US8774527B1 (en) * 2009-12-07 2014-07-08 Google Inc. Matching an approximately located query image against a reference image set using cellular base station and wireless access point information
US20140244960A1 (en) * 2013-02-28 2014-08-28 Kabushiki Kaisha Toshiba Computing device, memory management method, and program
US20150082441A1 (en) * 2013-09-17 2015-03-19 Qualcomm Incorporated Exploiting Hot Application Programming Interfaces (APIs) and Action Patterns for Efficient Storage of API logs on Mobile Devices for Behavioral Analysis
US9002887B1 (en) * 2007-03-30 2015-04-07 Amazon Technologies, Inc. Advertisement generator based on external traffic

Patent Citations (87)

* Cited by examiner, † Cited by third party
Publication number Priority date Publication date Assignee Title
US219767A (en) * 1879-09-16 Improvement in earth-closets
US4680700A (en) * 1983-12-07 1987-07-14 International Business Machines Corporation Virtual memory address translation mechanism with combined hash address table and inverted page table
US5231577A (en) * 1990-04-06 1993-07-27 Microsoft Corporation Method and system for processing formatting information in a spreadsheet
US5555403A (en) * 1991-11-27 1996-09-10 Business Objects, S.A. Relational database access system using semantically dynamic objects
EP0551678A1 (en) * 1991-12-20 1993-07-21 STAAT DER NEDERLANDEN te dezen vertegenwoordigd door de Directeur-Generaal van de Rijkswaterstaat Method and system for changing, from a component of a system and subject to checking, the contents of a register or another component
US5819268A (en) * 1995-01-10 1998-10-06 International Business Machines Corporation Method and system for testing for equality/difference in multiple tables of a database
US5941947A (en) * 1995-08-18 1999-08-24 Microsoft Corporation System and method for controlling access to data entities in a computer network
US5864842A (en) * 1995-10-23 1999-01-26 Ncr Corporation Optimization of SQL queries using hash star join operations
US5710915A (en) * 1995-12-21 1998-01-20 Electronic Data Systems Corporation Method for accelerating access to a database clustered partitioning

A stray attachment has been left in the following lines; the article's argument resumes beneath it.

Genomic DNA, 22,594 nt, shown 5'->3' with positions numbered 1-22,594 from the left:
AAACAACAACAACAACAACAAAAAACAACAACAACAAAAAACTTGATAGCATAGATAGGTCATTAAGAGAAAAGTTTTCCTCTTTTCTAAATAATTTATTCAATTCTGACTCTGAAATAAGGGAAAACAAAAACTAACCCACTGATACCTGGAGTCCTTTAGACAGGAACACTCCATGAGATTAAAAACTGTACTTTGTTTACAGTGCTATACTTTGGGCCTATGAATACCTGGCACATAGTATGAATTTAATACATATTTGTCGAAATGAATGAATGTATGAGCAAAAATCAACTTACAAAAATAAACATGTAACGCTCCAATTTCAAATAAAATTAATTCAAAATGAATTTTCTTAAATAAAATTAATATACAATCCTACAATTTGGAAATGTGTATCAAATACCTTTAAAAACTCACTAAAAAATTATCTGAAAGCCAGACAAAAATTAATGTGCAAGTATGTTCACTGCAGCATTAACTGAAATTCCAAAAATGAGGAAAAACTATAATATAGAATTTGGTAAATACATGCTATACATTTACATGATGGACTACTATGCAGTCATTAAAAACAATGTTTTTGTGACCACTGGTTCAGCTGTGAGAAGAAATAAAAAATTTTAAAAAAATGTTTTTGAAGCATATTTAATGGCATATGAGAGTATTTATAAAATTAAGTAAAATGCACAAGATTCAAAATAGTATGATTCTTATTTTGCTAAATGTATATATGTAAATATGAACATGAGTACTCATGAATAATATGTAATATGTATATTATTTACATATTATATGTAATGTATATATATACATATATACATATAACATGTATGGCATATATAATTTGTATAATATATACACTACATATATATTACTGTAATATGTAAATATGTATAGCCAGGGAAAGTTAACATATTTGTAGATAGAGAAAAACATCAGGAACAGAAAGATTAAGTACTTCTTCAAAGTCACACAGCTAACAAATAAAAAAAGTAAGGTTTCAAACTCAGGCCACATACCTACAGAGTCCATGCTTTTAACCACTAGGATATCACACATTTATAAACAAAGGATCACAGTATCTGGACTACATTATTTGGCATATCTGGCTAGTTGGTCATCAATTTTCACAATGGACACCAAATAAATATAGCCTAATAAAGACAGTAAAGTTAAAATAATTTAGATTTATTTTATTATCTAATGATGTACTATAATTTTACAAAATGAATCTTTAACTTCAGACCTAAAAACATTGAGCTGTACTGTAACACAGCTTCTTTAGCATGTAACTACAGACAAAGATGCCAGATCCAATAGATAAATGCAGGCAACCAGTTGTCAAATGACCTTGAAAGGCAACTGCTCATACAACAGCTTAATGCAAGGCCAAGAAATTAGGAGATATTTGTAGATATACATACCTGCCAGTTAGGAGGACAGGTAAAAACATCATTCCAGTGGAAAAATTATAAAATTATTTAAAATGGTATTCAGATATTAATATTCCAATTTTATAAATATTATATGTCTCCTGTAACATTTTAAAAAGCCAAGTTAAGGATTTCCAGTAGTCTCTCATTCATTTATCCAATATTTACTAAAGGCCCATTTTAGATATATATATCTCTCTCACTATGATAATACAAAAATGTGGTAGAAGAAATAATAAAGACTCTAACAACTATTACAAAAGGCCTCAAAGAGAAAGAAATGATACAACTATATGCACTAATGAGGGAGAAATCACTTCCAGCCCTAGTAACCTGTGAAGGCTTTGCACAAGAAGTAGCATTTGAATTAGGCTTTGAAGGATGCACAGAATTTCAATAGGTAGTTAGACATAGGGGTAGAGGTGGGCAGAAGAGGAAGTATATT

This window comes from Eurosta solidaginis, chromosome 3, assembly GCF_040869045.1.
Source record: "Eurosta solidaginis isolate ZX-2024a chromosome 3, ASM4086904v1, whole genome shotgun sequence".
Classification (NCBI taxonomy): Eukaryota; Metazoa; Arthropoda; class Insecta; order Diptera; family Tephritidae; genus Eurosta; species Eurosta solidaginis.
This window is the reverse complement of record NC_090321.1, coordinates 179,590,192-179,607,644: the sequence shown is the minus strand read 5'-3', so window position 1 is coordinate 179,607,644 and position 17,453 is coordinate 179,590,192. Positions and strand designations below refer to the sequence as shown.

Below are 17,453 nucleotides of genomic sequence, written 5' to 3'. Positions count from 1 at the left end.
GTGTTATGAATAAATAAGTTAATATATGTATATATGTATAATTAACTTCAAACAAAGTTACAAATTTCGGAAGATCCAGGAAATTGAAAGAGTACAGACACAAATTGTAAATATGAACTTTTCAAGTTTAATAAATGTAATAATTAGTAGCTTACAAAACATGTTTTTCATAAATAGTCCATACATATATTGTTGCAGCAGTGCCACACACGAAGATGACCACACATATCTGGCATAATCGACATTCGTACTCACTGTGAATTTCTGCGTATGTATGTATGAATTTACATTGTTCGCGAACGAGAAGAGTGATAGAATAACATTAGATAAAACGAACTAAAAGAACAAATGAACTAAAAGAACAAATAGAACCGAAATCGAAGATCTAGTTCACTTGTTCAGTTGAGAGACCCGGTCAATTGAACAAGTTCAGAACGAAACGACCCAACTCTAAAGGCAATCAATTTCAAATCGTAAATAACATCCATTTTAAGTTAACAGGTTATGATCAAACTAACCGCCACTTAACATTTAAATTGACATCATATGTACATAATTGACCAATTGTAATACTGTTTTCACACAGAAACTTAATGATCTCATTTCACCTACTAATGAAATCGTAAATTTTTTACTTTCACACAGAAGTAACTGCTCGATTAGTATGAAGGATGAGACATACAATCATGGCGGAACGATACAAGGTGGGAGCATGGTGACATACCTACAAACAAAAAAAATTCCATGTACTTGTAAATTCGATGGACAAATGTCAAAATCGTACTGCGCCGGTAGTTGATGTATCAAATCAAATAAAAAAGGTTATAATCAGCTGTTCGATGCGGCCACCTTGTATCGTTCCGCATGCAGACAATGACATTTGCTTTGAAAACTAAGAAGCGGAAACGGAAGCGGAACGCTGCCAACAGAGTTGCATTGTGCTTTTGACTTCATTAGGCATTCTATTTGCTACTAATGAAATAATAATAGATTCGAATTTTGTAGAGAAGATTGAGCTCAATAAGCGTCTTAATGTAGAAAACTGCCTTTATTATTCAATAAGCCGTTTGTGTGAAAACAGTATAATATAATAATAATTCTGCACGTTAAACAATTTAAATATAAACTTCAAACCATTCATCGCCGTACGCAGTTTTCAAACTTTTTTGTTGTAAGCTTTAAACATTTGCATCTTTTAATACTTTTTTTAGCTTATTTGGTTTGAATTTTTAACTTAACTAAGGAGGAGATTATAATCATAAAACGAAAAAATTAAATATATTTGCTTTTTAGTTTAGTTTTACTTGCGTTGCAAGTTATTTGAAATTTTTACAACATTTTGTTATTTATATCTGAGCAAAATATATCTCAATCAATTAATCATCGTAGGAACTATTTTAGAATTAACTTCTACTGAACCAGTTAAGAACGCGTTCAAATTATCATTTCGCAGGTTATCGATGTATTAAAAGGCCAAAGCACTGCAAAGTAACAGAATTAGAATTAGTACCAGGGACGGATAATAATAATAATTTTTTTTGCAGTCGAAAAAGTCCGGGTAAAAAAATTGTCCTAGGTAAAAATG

US5706495A (en) * 1996-05-07 1998-01-06 International Business Machines Corporation Encoded-vector indices for decision support and warehousing
US6148382A (en) * 1996-12-23 2000-11-14 Emc Corporation Arrangement for filtering data item updates to reduce the number of updates to a data item to be stored on mass data storage facility
US6112209A (en) * 1998-06-17 2000-08-29 Gusack; Mark David Associative database model for electronic-based informational assemblies
US6466929B1 (en) * 1998-11-13 2002-10-15 University Of Delaware System for discovering implicit relationships in data and a method of using the same
US6516327B1 (en) * 1998-12-24 2003-02-04 International Business Machines Corporation System and method for synchronizing data in multiple databases
US6567408B1 (en) * 1999-02-01 2003-05-20 Redback Networks Inc. Methods and apparatus for packet classification with multi-level data structure
US6651222B2 (en) * 1999-08-20 2003-11-18 Hewlett-Packard Development Company, L.P. Automatic design of VLIW processors
US6671407B1 (en) * 1999-10-19 2003-12-30 Microsoft Corporation System and method for hashing digital images
US20020038301A1 (en) * 2000-03-09 2002-03-28 International Business Machines Corporation Speculative caching of individual fields in a distributed object system
US20020111997A1 (en) * 2000-04-26 2002-08-15 Maurice Herlihy Methods and systems for securing computer software
US20040148290A1 (en) * 2000-05-02 2004-07-29 International Business Machines Corporation Method, system and program product for private data access or use based on related public data
US7111005B1 (en) * 2000-10-06 2006-09-19 Oracle International Corporation Method and apparatus for automatic database encryption
US20020078331A1 (en) * 2000-12-15 2002-06-20 Ju Dz-Ching Load based branch prediction
US20020178171A1 (en) * 2001-05-16 2002-11-28 Reengineering Llc Semantic encoding and compression of database tables
US7054852B1 (en) * 2001-05-23 2006-05-30 Ncr Corporation Performance of join operations in parallel database systems
US20020194472A1 (en) * 2001-05-25 2002-12-19 Lawson Alfred D. Encoding method
US20030154197A1 (en) * 2002-02-13 2003-08-14 Permutta Technologies Flexible relational data storage method and apparatus
US7822740B2 (en) * 2002-08-29 2010-10-26 International Business Machines Corporation Estimation of input/output requirements for table probe in join processing
US20040078568A1 (en) * 2002-10-16 2004-04-22 Duc Pham Secure file system server architecture and methods
US7043487B2 (en) * 2002-12-28 2006-05-09 International Business Machines Corporation Method for storing XML documents in a relational database system while exploiting XML schema
US20050069131A1 (en) * 2003-09-25 2005-03-31 Sun Microsystems, Inc., A Delaware Corporation Rendering and encryption engine for application program obfuscation
US20070038863A1 (en) * 2003-10-20 2007-02-15 Nhan Nguyen System and Method for Decoupling Identification from Biometric Information in Biometric Access Systems
US6944633B1 (en) * 2003-12-10 2005-09-13 Ncr Corporation Performing a join in a partitioned database system
US20090024852A1 (en) * 2004-01-23 2009-01-22 Shoko Yonezawa Group signature system, method, device, and program
US20050169480A1 (en) * 2004-01-30 2005-08-04 Advanced Micro Devices, Inc. Fast ciphering key search for WLAN receivers
US20050174272A1 (en) * 2004-02-05 2005-08-11 Nec Laboratories America, Inc. Content-based information retrieval architecture